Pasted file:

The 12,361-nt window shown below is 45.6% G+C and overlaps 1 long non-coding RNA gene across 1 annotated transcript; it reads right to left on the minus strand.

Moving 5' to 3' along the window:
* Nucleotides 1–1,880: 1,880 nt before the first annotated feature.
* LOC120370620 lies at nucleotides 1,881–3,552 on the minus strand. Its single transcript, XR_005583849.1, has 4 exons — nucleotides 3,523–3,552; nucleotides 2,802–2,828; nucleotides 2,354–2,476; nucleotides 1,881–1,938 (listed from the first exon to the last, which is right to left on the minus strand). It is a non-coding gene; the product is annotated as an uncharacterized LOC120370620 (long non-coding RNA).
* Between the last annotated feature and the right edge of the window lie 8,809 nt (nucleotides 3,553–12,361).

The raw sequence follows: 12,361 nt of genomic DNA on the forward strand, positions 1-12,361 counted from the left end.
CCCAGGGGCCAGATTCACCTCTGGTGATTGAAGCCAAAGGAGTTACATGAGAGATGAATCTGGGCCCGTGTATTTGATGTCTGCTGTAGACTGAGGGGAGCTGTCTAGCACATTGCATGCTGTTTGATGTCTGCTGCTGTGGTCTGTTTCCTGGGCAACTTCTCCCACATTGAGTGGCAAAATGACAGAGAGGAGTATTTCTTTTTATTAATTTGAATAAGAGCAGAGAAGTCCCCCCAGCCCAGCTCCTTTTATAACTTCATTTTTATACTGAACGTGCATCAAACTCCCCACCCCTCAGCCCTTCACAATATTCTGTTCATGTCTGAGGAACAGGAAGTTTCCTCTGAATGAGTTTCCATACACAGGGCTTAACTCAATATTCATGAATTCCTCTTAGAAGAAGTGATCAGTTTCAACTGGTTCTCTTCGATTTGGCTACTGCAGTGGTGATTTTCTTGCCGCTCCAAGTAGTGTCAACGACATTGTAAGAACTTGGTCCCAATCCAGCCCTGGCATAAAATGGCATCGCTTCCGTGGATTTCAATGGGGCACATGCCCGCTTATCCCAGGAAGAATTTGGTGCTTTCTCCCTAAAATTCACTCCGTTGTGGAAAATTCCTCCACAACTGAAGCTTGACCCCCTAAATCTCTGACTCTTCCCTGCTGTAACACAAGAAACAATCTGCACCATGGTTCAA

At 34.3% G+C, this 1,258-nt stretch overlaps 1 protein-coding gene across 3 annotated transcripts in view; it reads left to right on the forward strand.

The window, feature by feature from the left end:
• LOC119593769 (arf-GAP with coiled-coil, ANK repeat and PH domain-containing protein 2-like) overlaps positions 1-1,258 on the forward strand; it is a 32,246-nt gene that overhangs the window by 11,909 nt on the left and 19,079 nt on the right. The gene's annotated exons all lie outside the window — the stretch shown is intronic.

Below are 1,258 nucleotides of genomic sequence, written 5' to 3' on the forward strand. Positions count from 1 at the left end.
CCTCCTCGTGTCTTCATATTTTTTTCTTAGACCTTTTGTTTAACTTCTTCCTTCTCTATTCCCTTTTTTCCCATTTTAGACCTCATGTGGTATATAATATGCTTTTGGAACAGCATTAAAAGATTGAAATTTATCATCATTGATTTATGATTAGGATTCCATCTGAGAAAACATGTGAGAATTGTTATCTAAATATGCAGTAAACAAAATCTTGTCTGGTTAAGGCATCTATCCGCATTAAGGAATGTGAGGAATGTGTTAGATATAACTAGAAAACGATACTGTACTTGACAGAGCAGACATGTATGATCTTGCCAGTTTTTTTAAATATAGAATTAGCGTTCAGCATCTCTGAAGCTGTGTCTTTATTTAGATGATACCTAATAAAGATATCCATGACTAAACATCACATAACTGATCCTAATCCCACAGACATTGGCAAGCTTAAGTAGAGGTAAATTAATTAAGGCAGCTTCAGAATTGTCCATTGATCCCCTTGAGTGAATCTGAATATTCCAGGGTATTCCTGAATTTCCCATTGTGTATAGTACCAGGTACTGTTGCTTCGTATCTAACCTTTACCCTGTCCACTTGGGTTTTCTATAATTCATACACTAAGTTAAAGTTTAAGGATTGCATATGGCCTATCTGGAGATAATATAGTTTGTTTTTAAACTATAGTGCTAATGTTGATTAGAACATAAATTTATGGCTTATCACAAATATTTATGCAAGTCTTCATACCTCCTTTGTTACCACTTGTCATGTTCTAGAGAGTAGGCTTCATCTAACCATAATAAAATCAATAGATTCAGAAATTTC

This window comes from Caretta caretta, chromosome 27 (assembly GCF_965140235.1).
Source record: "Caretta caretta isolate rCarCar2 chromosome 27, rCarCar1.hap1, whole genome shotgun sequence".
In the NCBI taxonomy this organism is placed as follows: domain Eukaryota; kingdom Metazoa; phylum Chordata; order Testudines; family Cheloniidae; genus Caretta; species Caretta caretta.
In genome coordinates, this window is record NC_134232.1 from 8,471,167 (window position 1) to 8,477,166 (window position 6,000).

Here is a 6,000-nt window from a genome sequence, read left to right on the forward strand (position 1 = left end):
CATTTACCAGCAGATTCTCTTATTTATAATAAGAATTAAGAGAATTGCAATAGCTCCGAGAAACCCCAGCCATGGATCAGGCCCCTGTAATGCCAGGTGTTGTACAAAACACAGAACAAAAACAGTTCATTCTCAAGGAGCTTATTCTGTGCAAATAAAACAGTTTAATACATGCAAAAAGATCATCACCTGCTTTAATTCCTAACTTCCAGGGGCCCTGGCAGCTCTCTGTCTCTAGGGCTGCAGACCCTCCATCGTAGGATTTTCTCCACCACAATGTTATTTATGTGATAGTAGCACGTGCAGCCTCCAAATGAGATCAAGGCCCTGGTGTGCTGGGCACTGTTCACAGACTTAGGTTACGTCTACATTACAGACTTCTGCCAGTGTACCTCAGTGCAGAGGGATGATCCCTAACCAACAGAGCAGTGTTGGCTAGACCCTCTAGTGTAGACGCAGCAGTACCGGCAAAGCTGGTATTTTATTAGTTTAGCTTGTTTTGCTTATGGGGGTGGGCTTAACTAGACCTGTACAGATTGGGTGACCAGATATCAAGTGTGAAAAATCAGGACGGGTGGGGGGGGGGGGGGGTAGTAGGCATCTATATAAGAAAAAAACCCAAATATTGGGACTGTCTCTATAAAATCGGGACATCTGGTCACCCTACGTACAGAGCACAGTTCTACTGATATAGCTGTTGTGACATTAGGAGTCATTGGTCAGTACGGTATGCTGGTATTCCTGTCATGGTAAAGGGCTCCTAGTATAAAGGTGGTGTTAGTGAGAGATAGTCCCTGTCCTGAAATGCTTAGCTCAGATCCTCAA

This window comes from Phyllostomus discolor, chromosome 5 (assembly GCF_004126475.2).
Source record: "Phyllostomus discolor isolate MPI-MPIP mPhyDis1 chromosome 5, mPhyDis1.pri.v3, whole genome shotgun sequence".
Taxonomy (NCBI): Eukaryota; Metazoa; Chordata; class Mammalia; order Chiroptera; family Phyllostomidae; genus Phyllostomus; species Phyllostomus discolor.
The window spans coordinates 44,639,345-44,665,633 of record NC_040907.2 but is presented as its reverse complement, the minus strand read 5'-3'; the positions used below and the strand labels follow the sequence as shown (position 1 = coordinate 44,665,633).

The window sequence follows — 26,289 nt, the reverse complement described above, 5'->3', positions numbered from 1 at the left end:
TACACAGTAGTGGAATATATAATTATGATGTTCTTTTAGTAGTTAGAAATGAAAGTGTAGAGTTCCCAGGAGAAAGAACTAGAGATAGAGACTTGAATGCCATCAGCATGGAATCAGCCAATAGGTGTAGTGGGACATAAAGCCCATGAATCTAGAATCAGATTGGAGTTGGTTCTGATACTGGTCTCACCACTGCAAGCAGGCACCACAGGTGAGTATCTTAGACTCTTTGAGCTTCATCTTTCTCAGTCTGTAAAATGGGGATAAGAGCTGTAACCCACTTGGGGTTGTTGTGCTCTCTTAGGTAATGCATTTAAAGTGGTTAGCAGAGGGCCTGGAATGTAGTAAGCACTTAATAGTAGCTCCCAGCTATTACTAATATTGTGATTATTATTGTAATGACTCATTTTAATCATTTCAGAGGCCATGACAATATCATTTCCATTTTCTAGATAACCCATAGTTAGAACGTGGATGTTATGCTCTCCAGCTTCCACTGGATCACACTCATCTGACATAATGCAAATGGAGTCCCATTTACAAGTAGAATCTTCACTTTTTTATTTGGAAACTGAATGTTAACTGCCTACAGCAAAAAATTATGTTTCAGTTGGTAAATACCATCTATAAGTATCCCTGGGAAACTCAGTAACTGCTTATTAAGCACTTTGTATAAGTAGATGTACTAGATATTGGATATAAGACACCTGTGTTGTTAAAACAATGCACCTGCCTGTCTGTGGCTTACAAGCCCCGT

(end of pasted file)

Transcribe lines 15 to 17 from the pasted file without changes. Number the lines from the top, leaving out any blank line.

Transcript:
In the NCBI taxonomy this organism is placed as follows: domain Eukaryota; kingdom Metazoa; phylum Chordata; order Testudines; family Cheloniidae; genus Caretta; species Caretta caretta.
In genome coordinates, this window is record NC_134232.1 from 8,471,167 (window position 1) to 8,477,166 (window position 6,000).

Here is a 6,000-nt window from a genome sequence, read left to right on the forward strand (position 1 = left end):